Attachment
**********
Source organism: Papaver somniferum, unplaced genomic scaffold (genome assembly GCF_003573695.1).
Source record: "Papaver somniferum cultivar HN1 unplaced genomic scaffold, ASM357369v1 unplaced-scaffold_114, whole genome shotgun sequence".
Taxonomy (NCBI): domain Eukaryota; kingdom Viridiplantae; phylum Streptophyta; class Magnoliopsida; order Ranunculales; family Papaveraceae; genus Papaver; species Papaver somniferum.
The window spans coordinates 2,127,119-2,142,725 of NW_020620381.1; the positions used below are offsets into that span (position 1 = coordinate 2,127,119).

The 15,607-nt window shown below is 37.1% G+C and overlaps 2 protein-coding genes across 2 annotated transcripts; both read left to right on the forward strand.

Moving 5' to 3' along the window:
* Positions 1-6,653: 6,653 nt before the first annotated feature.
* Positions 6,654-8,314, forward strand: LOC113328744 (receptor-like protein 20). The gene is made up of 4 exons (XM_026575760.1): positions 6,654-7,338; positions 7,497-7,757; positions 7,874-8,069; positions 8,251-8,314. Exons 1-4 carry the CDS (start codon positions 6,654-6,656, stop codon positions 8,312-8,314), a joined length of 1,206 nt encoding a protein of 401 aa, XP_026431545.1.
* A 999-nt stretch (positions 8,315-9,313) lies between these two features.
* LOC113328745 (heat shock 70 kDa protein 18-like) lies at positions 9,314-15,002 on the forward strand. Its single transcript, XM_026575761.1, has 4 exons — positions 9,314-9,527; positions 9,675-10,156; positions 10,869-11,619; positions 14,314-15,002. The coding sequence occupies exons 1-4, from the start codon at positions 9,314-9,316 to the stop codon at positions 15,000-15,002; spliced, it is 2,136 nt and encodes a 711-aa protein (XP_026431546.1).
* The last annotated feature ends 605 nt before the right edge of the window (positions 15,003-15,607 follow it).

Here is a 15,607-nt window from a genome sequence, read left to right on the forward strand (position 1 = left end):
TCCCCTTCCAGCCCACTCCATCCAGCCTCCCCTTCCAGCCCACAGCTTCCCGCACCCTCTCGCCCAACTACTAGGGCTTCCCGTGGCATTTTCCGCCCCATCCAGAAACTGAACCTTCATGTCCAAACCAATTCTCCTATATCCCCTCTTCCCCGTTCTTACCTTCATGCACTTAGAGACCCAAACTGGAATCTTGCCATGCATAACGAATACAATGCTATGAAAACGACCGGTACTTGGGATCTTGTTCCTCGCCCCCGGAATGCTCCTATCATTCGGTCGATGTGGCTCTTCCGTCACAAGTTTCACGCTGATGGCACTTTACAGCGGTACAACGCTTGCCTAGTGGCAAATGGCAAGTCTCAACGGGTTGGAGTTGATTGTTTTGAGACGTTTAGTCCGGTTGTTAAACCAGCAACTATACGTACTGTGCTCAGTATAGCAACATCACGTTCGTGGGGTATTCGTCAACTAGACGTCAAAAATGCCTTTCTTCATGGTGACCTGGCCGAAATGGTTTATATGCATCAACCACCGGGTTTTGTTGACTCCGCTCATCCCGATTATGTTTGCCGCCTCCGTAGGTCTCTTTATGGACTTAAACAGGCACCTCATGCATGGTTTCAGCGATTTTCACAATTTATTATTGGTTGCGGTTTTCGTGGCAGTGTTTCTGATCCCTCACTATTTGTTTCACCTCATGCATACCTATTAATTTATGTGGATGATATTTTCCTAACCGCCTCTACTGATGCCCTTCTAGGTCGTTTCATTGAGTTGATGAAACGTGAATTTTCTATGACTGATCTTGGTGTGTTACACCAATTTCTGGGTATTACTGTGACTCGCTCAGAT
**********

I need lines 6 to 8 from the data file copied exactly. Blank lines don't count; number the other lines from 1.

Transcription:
Moving 5' to 3' along the window:
* Positions 1-6,653: 6,653 nt before the first annotated feature.
* Positions 6,654-8,314, forward strand: LOC113328744 (receptor-like protein 20). The gene is made up of 4 exons (XM_026575760.1): positions 6,654-7,338; positions 7,497-7,757; positions 7,874-8,069; positions 8,251-8,314. Exons 1-4 carry the CDS (start codon positions 6,654-6,656, stop codon positions 8,312-8,314), a joined length of 1,206 nt encoding a protein of 401 aa, XP_026431545.1.